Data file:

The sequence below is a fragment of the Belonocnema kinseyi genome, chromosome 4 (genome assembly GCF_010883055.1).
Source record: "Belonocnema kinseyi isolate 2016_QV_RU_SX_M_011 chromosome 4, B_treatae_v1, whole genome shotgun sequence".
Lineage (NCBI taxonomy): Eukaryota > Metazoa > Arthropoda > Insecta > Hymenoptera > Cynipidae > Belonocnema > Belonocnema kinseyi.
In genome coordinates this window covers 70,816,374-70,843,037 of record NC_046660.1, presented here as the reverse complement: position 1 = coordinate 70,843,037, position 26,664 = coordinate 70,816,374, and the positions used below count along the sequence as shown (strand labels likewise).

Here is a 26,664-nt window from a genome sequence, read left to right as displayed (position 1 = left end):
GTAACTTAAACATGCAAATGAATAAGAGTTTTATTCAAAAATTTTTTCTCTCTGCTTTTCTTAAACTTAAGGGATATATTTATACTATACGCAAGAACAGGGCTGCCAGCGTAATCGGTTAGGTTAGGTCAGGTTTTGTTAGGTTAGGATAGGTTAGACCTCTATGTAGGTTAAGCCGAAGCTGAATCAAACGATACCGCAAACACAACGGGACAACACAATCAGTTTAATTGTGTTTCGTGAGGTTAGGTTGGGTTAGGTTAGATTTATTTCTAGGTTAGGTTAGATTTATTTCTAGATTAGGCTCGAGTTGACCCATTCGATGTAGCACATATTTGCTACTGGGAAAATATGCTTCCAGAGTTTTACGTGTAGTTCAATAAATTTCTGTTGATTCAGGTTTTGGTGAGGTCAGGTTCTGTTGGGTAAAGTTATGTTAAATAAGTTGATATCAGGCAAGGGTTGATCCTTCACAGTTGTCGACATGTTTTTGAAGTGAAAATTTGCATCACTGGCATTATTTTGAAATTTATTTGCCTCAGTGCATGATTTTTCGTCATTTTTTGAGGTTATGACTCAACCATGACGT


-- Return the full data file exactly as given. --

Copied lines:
The sequence below is a fragment of the Belonocnema kinseyi genome, chromosome 4 (genome assembly GCF_010883055.1).
Source record: "Belonocnema kinseyi isolate 2016_QV_RU_SX_M_011 chromosome 4, B_treatae_v1, whole genome shotgun sequence".
Lineage (NCBI taxonomy): Eukaryota > Metazoa > Arthropoda > Insecta > Hymenoptera > Cynipidae > Belonocnema > Belonocnema kinseyi.
In genome coordinates this window covers 70,816,374-70,843,037 of record NC_046660.1, presented here as the reverse complement: position 1 = coordinate 70,843,037, position 26,664 = coordinate 70,816,374, and the positions used below count along the sequence as shown (strand labels likewise).

Here is a 26,664-nt window from a genome sequence, read left to right as displayed (position 1 = left end):
GTAACTTAAACATGCAAATGAATAAGAGTTTTATTCAAAAATTTTTTCTCTCTGCTTTTCTTAAACTTAAGGGATATATTTATACTATACGCAAGAACAGGGCTGCCAGCGTAATCGGTTAGGTTAGGTCAGGTTTTGTTAGGTTAGGATAGGTTAGACCTCTATGTAGGTTAAGCCGAAGCTGAATCAAACGATACCGCAAACACAACGGGACAACACAATCAGTTTAATTGTGTTTCGTGAGGTTAGGTTGGGTTAGGTTAGATTTATTTCTAGGTTAGGTTAGATTTATTTCTAGATTAGGCTCGAGTTGACCCATTCGATGTAGCACATATTTGCTACTGGGAAAATATGCTTCCAGAGTTTTACGTGTAGTTCAATAAATTTCTGTTGATTCAGGTTTTGGTGAGGTCAGGTTCTGTTGGGTAAAGTTATGTTAAATAAGTTGATATCAGGCAAGGGTTGATCCTTCACAGTTGTCGACATGTTTTTGAAGTGAAAATTTGCATCACTGGCATTATTTTGAAATTTATTTGCCTCAGTGCATGATTTTTCGTCATTTTTTGAGGTTATGACTCAACCATGACGT